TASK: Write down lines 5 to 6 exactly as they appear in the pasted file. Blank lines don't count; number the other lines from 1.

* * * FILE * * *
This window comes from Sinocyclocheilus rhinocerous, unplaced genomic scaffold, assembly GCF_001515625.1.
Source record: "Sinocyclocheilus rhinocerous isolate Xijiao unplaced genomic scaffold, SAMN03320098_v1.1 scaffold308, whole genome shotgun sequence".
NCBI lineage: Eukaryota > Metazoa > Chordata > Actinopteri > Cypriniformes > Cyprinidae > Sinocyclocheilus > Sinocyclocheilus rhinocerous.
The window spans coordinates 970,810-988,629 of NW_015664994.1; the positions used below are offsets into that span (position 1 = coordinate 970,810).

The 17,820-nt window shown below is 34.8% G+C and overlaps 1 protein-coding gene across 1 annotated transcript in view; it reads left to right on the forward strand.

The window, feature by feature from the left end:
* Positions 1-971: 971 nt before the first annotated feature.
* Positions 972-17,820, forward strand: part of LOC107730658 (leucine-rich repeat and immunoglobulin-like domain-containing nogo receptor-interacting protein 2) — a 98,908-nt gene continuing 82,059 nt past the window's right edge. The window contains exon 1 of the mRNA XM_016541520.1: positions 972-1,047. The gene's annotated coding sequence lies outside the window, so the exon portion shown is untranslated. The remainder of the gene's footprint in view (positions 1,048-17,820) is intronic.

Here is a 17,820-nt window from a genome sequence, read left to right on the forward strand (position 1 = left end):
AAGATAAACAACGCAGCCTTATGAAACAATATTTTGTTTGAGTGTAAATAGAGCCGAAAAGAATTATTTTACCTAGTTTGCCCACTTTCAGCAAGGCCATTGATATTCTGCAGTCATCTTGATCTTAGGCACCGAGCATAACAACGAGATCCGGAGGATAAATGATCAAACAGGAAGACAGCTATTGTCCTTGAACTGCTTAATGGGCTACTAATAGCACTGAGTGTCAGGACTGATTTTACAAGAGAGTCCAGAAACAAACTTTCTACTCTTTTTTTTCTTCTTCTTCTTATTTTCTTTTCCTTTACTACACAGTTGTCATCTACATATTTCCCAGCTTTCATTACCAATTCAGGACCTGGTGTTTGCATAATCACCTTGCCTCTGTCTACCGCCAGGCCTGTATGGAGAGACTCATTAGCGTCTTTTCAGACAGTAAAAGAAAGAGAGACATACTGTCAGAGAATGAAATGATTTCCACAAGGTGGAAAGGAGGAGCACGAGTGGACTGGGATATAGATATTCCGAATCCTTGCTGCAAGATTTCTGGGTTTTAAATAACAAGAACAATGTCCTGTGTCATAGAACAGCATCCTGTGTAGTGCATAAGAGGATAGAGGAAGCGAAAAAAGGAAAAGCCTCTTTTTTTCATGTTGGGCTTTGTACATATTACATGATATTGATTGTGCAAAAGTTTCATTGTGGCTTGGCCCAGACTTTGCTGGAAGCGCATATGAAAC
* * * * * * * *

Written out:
The 17,820-nt window shown below is 34.8% G+C and overlaps 1 protein-coding gene across 1 annotated transcript in view; it reads left to right on the forward strand.

The window, feature by feature from the left end: